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the radiance of a more perfect day. THEN, to adopt the energetic language of ancient prophecy -The wolf shall dwell with the lamb, and the leopard lie down with the kid and the calf, and the young lion and the fatling together, and a little child shall lead them. The lion shall eat straw like the ox, and the suckling child shall play on the hole of the asp, and the weaned child shall put his hand on the cockatrice den. THEY SHALL NOT HURT NOR DESTROY (saith the Lord) IN ALL MY HOLY MOUNTAIN.
In the mean time, may the GOD of PEACE allay the animosities and meliorate the temper of the Christian world! Thus will the wretched remains of bigotry, which are still to be found in some unhappy individuals of every party, be gradually lessened, and finally destroyed. The glorious Gospel of the blessed God wants not any adventitious aid to extend its empire over the human heart. It is of itself sufficient (under the blessings of Heaven) to purify our affections, and to prepare us for our certain and speedy removal into ETERNITY.
That you, my dear Sir, and your worthy fa
mily, to whom I am indebted for the first pupils with which I was entrusted*, may enjoy every possible blessing; and that all my readers (to use the words of my excellent friend, the Rev. H. Worthington, on a public occasion) may be "candid, yet firm-enquirers, yet believerspious, yet liberal," is the wish and prayer of
Your's, with great esteem,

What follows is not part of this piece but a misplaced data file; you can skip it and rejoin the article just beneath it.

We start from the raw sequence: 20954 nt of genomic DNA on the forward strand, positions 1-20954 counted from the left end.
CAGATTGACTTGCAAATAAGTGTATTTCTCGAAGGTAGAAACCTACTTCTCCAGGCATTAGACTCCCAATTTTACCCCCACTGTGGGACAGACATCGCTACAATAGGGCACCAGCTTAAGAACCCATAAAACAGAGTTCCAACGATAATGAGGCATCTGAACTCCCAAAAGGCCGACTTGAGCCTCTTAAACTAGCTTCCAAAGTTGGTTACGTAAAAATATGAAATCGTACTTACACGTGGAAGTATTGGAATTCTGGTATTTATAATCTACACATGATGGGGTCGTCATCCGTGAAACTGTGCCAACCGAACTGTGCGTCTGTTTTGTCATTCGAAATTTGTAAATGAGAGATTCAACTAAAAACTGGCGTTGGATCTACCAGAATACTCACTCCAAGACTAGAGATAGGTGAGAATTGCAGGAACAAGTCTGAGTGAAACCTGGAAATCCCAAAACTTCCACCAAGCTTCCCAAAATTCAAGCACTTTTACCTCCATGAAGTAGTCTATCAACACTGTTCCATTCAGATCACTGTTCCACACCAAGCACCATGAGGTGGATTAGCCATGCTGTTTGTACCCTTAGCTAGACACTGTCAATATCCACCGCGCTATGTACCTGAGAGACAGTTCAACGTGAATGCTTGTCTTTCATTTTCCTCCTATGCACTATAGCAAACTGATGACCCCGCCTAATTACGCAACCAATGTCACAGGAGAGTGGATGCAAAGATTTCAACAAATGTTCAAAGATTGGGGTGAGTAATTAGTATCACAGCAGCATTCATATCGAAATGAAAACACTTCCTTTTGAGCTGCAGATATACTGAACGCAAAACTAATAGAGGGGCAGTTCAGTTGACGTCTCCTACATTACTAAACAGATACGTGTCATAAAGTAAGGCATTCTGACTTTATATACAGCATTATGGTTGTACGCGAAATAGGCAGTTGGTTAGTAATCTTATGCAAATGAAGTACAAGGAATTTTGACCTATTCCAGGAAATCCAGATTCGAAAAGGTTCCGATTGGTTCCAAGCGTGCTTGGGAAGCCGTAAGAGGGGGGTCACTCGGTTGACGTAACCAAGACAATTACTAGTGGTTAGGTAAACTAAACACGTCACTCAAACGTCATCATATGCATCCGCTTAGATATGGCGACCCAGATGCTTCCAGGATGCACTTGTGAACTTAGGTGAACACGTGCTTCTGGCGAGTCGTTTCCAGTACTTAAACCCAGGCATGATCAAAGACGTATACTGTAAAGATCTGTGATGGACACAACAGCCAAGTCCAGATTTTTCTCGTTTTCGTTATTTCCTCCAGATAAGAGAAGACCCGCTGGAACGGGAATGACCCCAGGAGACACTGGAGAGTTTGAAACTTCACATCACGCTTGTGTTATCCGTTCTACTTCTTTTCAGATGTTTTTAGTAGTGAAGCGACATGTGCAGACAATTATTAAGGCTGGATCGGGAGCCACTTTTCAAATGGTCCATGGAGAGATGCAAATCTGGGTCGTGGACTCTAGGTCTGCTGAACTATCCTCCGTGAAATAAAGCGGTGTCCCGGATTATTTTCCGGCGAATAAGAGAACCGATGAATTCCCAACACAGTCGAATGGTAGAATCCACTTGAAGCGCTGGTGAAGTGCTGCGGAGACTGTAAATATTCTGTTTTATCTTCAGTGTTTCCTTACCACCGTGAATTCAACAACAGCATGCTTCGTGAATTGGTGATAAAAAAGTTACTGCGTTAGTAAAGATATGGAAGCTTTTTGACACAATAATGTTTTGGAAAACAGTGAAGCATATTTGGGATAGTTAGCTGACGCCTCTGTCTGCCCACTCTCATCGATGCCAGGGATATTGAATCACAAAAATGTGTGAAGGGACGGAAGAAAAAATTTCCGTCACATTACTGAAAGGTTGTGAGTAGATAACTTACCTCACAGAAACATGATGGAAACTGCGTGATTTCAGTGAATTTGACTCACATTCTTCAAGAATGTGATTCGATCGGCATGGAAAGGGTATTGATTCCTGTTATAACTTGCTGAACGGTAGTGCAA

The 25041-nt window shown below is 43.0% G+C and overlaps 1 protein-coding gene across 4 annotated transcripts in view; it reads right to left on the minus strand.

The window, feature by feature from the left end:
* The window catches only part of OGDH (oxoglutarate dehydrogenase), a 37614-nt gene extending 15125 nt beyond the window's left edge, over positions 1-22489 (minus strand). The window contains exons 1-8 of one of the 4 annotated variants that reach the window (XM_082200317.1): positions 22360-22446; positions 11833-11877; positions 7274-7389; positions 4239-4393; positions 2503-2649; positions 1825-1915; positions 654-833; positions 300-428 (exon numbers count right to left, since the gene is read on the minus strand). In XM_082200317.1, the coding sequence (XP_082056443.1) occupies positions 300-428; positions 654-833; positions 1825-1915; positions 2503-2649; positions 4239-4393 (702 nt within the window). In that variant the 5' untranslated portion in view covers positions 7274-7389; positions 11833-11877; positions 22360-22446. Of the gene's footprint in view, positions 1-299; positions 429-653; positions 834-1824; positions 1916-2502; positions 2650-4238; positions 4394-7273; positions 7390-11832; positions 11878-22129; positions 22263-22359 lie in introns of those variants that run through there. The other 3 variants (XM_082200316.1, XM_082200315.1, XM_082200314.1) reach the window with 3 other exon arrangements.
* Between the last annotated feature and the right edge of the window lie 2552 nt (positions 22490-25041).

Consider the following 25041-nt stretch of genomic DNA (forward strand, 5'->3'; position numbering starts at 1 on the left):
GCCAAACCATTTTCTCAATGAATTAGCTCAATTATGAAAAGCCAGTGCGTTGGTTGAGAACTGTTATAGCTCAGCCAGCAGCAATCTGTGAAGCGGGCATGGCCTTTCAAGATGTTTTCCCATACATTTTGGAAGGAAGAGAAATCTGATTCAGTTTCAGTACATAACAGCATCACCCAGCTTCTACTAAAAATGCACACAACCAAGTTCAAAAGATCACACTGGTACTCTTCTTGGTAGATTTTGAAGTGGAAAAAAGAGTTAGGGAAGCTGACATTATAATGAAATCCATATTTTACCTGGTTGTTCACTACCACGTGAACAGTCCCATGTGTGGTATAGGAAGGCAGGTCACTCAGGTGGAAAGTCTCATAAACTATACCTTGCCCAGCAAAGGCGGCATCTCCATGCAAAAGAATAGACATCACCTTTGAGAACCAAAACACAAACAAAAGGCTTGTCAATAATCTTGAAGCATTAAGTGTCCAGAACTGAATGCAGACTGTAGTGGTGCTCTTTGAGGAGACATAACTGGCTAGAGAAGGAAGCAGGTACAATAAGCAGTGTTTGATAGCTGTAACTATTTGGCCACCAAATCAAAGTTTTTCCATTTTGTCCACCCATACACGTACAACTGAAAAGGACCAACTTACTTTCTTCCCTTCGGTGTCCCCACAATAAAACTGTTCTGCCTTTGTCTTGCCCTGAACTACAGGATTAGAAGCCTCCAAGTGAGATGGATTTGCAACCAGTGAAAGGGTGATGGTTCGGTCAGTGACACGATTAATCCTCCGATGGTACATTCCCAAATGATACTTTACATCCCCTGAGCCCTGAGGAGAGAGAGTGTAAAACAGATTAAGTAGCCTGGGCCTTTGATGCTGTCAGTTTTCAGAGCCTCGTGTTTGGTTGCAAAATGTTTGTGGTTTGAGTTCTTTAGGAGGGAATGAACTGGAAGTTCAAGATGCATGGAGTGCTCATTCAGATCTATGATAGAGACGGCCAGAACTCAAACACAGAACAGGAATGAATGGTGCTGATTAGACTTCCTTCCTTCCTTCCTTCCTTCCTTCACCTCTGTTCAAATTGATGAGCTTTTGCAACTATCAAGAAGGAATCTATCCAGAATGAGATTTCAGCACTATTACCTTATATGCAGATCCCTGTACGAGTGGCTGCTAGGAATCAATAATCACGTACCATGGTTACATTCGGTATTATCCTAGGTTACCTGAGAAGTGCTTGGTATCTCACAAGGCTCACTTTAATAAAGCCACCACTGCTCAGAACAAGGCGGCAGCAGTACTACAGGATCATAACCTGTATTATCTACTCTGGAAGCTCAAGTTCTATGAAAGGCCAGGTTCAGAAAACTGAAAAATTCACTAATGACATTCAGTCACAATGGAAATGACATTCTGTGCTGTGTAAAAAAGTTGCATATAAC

Pullis Row, Islington,
April 8, 1801.
*The two sons of Samuel Brent, Esq. of Greenland Dock.
The great lesson which every sect, and every individual of every sect. ought to learn from the history of the church, is Moderation. Want of genuine Moderation towards those who differ from us in religious opinions, seems to be the most unaccountable thing in the world. Watson, Bishop of Landaff.
THE CHRISTIAN WORLD is divided into denominations, each of which is discriminated by sentiments peculiar to itself. To delineate the nature, point out the foundation, and appreciate the tendency of every individual opinion, would be an endless task. My only design is briefly to enumerate the leading tenets of the several parties which attract our notice, and to make this variety of religious opinions a ground for the exercise of moderation, together with the improvement of other Christian graces. The moderation here recommended lies at an equal distance between an indifference to truth and the merciless spirit of uncharitableness. It is a virtue, alas! much talked of, little understood, and less prac tised.